Can it be just a week since I went to pick up the prizes for the Festival’s annual ‘Quiz Night at Fullers’ from Foster Books, the oldest (and most photogenic) shop in Chiswick High Road? Stephen Foster had kindly donated four copies of ‘A Vicarage in the Blitz – The Wartime Diaries of Molly Rich’ to reward the winning team. It is beautifully illustrated by the late artist Anthea Craigmyle, who grew up in the Vicarage of St Nicholas Church, where her mother was the vicar’s wife.

As I walked in to the bookshop, who should I see but John Rowe, the Chiswick actor who has achieved new fame – and great reviews – in The Archers, as his character, Jim Lloyd, has moved centre-stage. I offered him a complimentary ticket to our Archers Academics session, to be chaired at the weekend by Jane Garvey, and he accepted with thanks.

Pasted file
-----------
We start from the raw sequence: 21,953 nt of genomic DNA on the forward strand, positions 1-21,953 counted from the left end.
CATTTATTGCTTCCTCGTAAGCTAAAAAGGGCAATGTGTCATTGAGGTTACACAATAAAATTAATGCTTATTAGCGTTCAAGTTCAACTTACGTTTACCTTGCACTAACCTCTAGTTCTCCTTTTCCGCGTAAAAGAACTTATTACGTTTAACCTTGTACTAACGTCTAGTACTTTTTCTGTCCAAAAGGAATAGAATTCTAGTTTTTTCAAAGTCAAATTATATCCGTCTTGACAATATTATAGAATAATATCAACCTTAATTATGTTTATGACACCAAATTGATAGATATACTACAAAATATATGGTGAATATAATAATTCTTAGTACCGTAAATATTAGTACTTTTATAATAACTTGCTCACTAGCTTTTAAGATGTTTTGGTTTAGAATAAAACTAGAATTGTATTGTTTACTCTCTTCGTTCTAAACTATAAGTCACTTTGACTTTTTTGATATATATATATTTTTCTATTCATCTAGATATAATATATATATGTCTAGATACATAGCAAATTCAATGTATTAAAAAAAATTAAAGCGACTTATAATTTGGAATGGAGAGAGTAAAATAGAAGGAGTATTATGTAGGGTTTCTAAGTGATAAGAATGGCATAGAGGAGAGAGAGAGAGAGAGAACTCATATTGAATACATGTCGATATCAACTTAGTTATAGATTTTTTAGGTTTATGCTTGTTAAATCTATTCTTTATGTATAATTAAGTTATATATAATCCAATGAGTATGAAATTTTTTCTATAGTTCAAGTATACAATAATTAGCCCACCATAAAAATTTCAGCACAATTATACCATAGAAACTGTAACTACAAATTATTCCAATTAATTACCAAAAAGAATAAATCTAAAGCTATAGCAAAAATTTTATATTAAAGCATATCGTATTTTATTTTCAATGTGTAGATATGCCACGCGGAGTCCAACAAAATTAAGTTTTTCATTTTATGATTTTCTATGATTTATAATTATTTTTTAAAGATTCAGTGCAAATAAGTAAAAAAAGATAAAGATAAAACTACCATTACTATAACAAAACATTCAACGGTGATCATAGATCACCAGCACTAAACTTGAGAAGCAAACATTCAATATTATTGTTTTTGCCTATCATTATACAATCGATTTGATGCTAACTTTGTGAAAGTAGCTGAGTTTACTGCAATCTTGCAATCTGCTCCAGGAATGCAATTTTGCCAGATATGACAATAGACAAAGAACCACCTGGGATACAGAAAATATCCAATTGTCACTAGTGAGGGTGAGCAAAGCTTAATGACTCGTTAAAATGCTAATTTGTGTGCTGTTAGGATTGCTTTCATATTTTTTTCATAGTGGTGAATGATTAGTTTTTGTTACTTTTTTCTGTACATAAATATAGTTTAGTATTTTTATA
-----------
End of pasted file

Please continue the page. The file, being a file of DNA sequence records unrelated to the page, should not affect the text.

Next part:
Cryptic, classy and crammed – the hors d’ouevres

Photographs above: Festival Quiz night at the Griffin brewery; AN Wilson in the Burlington Pavilion at Chiswick House. Photograph below: Local authors night at Waterstones. Photograph by Roger Green

The Quiz Night in the historic Hock Cellar at Fullers Brewery is technically a ‘pre-Festival event’ because the opening night is always held at Chiswick House. It still got the Festival off to a terrific start on Tuesday evening. Quizmaster Alan Connor (former editor of BBC Two’s Only Connect) was on entertainingly cryptic form, urging teams to shout out as soon as they identified Harold Pinter, Iris Murdoch, John Betjeman and other names on the Chiswick Writers Trail. The brewery’s new owners, Asahi of Japan, were as generous as their predecessors and, with finger food from the wonderful Cookbook Festival team, a great time was had by all.